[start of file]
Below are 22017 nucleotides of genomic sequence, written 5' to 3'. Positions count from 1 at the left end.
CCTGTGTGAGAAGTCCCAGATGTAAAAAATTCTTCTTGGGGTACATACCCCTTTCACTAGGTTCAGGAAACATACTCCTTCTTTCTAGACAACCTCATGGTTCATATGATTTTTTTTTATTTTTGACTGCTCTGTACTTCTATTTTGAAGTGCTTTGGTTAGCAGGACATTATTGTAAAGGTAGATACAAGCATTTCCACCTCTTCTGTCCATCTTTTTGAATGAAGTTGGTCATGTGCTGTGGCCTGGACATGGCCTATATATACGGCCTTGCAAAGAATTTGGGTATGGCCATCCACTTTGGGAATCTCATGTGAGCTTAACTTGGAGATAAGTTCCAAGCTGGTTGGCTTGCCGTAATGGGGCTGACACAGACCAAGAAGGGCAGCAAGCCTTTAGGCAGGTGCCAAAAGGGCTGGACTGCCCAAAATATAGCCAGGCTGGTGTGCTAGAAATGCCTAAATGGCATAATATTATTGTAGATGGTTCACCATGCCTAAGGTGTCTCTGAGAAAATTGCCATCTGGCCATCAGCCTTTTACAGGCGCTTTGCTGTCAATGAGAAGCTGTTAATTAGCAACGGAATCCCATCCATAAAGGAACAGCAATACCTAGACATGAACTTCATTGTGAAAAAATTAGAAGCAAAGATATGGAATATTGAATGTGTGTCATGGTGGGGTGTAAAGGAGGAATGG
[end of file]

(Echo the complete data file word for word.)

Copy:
Below are 22017 nucleotides of genomic sequence, written 5' to 3'. Positions count from 1 at the left end.
CCTGTGTGAGAAGTCCCAGATGTAAAAAATTCTTCTTGGGGTACATACCCCTTTCACTAGGTTCAGGAAACATACTCCTTCTTTCTAGACAACCTCATGGTTCATATGATTTTTTTTTATTTTTGACTGCTCTGTACTTCTATTTTGAAGTGCTTTGGTTAGCAGGACATTATTGTAAAGGTAGATACAAGCATTTCCACCTCTTCTGTCCATCTTTTTGAATGAAGTTGGTCATGTGCTGTGGCCTGGACATGGCCTATATATACGGCCTTGCAAAGAATTTGGGTATGGCCATCCACTTTGGGAATCTCATGTGAGCTTAACTTGGAGATAAGTTCCAAGCTGGTTGGCTTGCCGTAATGGGGCTGACACAGACCAAGAAGGGCAGCAAGCCTTTAGGCAGGTGCCAAAAGGGCTGGACTGCCCAAAATATAGCCAGGCTGGTGTGCTAGAAATGCCTAAATGGCATAATATTATTGTAGATGGTTCACCATGCCTAAGGTGTCTCTGAGAAAATTGCCATCTGGCCATCAGCCTTTTACAGGCGCTTTGCTGTCAATGAGAAGCTGTTAATTAGCAACGGAATCCCATCCATAAAGGAACAGCAATACCTAGACATGAACTTCATTGTGAAAAAATTAGAAGCAAAGATATGGAATATTGAATGTGTGTCATGGTGGGGTGTAAAGGAGGAATGG